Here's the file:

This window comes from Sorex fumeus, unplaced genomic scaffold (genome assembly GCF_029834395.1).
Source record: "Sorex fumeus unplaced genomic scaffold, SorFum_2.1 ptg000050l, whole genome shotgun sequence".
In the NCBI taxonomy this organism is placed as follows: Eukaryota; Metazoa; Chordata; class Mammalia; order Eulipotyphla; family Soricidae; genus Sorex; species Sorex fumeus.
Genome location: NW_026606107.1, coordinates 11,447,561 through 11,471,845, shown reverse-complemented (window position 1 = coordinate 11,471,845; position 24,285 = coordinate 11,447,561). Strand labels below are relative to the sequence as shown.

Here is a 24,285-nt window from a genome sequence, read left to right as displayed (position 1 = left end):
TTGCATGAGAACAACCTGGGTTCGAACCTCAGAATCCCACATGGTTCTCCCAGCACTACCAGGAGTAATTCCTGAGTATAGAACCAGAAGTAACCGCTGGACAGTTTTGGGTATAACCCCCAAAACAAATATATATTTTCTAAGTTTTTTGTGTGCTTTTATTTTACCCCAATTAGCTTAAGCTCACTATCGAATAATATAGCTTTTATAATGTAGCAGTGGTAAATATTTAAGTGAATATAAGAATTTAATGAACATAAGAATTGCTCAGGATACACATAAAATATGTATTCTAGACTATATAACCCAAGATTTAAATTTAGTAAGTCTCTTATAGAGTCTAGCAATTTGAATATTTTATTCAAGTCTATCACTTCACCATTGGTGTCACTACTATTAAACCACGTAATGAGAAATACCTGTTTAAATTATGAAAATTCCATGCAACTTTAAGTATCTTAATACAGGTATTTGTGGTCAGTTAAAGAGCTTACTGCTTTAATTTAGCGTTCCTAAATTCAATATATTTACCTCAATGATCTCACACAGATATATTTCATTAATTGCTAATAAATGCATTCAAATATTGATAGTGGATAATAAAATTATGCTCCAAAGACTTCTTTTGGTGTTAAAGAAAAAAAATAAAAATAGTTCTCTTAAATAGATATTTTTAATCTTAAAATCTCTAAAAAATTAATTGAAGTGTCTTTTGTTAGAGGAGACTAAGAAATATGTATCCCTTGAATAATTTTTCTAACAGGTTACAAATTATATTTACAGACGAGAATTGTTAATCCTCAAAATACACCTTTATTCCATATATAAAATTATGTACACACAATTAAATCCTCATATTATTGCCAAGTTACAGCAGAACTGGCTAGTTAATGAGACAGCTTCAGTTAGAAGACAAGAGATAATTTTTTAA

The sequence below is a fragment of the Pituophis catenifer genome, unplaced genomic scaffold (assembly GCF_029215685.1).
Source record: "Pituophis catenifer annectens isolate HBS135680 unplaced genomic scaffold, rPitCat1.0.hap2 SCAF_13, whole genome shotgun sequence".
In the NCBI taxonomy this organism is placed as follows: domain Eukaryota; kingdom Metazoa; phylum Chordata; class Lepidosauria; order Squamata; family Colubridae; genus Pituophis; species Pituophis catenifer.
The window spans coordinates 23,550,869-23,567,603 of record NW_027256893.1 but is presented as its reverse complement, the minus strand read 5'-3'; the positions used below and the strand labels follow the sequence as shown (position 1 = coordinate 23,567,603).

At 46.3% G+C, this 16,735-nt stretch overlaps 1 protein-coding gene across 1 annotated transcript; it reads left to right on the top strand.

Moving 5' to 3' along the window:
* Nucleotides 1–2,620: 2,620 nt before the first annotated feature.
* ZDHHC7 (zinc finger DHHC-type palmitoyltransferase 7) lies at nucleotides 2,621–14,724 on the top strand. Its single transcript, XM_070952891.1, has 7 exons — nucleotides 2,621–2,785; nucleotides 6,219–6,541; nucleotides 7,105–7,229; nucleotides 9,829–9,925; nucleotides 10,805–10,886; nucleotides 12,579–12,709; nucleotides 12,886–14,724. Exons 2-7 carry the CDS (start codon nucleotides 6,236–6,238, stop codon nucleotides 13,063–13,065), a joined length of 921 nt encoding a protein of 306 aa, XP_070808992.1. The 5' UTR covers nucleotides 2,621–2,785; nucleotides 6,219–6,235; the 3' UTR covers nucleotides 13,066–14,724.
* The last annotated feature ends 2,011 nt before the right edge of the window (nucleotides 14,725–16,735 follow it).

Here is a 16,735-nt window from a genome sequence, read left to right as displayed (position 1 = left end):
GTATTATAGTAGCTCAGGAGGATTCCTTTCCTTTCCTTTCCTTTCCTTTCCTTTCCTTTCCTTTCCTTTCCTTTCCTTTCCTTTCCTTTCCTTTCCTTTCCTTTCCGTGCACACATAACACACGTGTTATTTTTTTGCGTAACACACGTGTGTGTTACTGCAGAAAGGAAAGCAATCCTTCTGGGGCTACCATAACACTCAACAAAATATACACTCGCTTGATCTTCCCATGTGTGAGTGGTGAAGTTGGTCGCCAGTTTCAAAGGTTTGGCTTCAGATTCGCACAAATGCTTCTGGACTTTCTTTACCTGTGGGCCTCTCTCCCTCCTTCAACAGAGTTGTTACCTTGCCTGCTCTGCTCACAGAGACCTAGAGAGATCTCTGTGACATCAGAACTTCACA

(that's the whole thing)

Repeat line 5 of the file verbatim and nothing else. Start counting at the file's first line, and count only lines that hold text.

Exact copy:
Here is a 24,285-nt window from a genome sequence, read left to right as displayed (position 1 = left end):